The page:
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Northlake College W9 Stakeholder Management Discussion

Northlake College W9 Stakeholder Management Discussion

Question Description

I’m working on a management discussion question and need guidance to help me understand better.

There are two discussion post. i have to reply them based on their answer to the discussion board question. i have to reply my opinion based on their answer to that discussion board question.

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PERSON 1 POST: AMY

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A Leap from Negative to Positive Bond. A Step towards Project Sustainability

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Francesco Di Maddaloni and Roya Derakhshan

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This study examines stakeholder management and sustainable development. The authors use major public infrastructure and construction projects (MPIC) as a microcosm to evaluate how to make projects more sustainable. Di Maddaloni and Derakhshan posit that MPIC projects are particularly fraught by stakeholder issues due to their complexity, divergent stakeholder interests and perceived impact on the community. At the same time, MPIC projects have an exponential promise to enact positive change in those same communities.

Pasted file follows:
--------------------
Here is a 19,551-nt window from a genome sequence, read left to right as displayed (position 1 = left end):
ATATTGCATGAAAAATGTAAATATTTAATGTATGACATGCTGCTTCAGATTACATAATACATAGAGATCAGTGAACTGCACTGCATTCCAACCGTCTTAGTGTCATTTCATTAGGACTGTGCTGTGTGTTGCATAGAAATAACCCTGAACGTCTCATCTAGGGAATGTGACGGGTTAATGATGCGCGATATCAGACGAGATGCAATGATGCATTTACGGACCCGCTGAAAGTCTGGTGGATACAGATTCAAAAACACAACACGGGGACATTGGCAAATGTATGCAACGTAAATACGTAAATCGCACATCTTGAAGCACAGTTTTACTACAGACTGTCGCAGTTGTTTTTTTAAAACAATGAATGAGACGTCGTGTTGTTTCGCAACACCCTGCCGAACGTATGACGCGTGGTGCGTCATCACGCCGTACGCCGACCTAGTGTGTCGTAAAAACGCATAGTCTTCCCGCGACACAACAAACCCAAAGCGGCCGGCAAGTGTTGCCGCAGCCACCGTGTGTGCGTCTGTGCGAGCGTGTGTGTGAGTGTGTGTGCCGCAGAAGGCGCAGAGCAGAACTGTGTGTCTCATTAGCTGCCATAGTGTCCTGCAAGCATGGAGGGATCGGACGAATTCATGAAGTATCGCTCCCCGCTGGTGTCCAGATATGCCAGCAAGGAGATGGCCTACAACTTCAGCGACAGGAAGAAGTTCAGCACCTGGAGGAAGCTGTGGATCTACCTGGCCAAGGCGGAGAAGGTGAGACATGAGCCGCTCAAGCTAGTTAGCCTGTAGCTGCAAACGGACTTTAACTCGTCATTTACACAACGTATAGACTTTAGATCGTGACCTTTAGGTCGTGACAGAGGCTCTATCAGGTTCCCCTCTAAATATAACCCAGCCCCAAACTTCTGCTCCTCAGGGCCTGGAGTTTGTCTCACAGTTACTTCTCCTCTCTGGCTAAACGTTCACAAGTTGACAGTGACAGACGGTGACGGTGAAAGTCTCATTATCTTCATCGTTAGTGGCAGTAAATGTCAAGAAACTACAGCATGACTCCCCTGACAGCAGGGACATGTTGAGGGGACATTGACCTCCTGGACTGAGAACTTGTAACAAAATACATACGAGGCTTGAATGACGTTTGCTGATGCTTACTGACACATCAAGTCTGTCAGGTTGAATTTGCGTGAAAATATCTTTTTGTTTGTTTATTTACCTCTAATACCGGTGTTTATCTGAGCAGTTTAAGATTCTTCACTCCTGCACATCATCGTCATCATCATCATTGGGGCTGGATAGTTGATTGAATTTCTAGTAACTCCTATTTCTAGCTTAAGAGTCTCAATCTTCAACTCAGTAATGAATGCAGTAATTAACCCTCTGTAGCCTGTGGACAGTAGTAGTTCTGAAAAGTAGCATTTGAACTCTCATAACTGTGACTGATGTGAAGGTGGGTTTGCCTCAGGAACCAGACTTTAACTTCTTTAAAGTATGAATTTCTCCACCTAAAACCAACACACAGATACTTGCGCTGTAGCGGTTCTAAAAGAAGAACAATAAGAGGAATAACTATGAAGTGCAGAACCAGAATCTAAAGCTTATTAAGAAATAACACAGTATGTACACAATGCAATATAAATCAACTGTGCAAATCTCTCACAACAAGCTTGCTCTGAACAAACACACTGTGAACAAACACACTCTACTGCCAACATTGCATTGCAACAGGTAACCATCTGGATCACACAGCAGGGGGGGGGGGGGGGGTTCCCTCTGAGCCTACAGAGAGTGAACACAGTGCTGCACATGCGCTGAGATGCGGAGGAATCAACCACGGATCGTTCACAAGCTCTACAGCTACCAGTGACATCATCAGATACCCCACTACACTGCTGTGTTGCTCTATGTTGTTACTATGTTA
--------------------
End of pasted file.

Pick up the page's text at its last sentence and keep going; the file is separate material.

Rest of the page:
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According to the authors, stakeholder management theory has historically emphasized primary or vital stakeholders, placing less value or potential impact on secondary stakeholders. There is a trend that is now taking a closer look at secondary actors in a more prominent place in stakeholder identification processes. Thorough stakeholder analysis should build up the picture of the stakeholder environment. Sustainable development fits into this by molding itself to the project management processes. Sustainable development is defined in this paper as transparency and inclusivity with the community. The authors propose that this amalgamation puts project management at the forefront of sustainable development in the organization and broader society. Societal objectives, project process and project goals are aligned.